132018Feb
Recognizing and Treating Heart Disease in Women

Recognizing and Treating Heart Disease in Women

Heart disease is the number one killer in the U.S, claiming more than 633,000 lives each year. You might reasonably assume that this has led to more emphasis on preventative health care measures and better cardiovascular treatments. While awareness has grown, the problem cannot be fixed overnight, and heart disease continues to be an epidemic, especially for women.
The majority of heart disease research centers around men. Unfortunately, this does a disservice to the many women who also have heart disease, especially since their symptoms are often different than men’s.

Types of Heart Disease

Heart disease is an umbrella term that encompasses many types of heart problems. The most frequent root cause is plaque buildup within the cardiovascular system. Some of the most common heart disease complications include:

  • Heart attack – a blood clot deprives the heart of oxygen
  • Ischemic stroke – a blood clot deprives the brain of oxygen
  • Hemorrhagic stroke – a blood vessel bursts or leaks in the brain
  • Heart failure – the heart cannot operate at full capacity
  • Arrhythmia – the heart beats too fast, too slow or otherwise irregularly
  • Heart valve issues – the heart valves leak, prohibit blood flow or allow backward blood flow

Risk Factors for Heart Disease in Women

Men and women have overlapping risk factors for heart disease. However, some factors increase women’s risk for heart disease to a larger degree or affect women more frequently than men. These include:

  • Broken heart syndrome (reduced heart function caused by a sudden surge in stress)
  • Drops in estrogen after menopause
  • Heightened levels of anxiety or depression
  • High blood pressure while pregnant
  • Diabetes, including gestational diabetes
  • Smoking tobacco
  • Lack of exercise

Symptoms of Heart Disease in Women

While heart disease is a serious and potentially fatal medical problem, many women do not recognize their own symptoms or misattribute them to other illnesses. This is because most discussions of heart disease are focused on men’s symptoms, which are often different from women’s.

Women’s Heart Attack Symptoms

Most people know the major symptoms of a heart attack – chest tightness, pain and the feeling of an elephant sitting on one’s chest. While women may experience all of these symptoms, they may also experience none at all. Women may also experience minor symptoms that don’t seem related to a heart attack. These include:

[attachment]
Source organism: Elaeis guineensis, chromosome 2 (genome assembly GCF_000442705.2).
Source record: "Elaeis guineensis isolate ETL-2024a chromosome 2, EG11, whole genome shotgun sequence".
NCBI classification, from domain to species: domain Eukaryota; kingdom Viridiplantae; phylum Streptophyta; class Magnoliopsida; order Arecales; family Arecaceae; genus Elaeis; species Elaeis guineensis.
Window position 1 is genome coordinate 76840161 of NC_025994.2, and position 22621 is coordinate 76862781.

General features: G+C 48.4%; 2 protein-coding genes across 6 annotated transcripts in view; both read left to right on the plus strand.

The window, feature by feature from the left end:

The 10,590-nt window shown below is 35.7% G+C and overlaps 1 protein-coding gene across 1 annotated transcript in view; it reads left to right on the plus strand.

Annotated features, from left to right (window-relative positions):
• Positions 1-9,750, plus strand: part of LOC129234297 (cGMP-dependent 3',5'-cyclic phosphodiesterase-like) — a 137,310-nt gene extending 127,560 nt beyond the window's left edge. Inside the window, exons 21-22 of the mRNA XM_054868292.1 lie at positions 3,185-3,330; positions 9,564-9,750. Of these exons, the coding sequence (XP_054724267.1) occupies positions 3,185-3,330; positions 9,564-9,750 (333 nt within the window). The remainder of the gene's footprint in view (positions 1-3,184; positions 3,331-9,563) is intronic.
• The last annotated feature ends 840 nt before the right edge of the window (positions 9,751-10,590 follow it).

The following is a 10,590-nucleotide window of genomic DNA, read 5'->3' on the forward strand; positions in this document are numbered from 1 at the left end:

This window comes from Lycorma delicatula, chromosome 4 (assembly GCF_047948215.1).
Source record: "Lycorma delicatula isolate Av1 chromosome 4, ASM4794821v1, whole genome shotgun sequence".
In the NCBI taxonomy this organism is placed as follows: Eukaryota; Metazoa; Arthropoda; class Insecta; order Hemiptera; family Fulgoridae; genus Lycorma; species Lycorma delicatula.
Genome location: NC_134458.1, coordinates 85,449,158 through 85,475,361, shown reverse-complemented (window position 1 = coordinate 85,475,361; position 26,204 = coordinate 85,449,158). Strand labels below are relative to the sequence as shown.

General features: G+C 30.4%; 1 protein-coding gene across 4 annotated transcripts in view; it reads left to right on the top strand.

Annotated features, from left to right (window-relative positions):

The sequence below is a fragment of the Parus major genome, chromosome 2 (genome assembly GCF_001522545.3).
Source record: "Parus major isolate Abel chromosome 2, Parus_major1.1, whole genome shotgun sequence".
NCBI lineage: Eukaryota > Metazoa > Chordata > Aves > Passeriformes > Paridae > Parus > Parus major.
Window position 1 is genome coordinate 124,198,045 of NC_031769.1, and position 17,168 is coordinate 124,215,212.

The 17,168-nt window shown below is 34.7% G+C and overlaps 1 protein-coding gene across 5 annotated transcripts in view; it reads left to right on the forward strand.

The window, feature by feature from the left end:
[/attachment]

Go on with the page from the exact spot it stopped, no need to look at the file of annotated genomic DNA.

• Pain in one or both arms
  • Back, neck, jaw or abdominal pain
  • Gasping and shortness of breath
  • Nausea and vomiting
  • Excessive sweating
  • Heightened sense of anxiety or feeling of dread
  • Dizziness, feeling faint and loss of consciousness
  • Fatigue for days or weeks before the heart attack

To see a portrayal of what a woman’s heart attack might look like during an ordinary day, watch this video by Go Red For Women™.

Don’t Wait to Receive Medical Help

It is important that you take the symptoms listed above seriously. Women who are young and fit can still have cardiovascular problems, especially if those issues run in the family. Additionally, many women do not have any symptoms before having a heart attack or going into cardiac arrest.

A startling 35 percent of women would not call 9-1-1 first if they believed they were having a heart attack.2 Do not wait to receive help when you are having a medical emergency! Your family, work and other obligations can wait.

Get Quality Cardiovascular Care with St. Hope Foundation

Most major heart disease events are preventable through basic medical guidance and lifestyle adjustments. At St. Hope Foundation, our friendly physicians and collaborative health care teams can help you turn your heart health around. We offer a wide range of primary medical care services as well as a specialty pharmacy and women’s health care.
To schedule your appointment today, call St. Hope at 713-778-1300.

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Rodney Goodie is founder and chief executive officer of St. Hope Foundation, a not-for-profit organization dedicated to medical care, pharmacy, clinical research and dental care.

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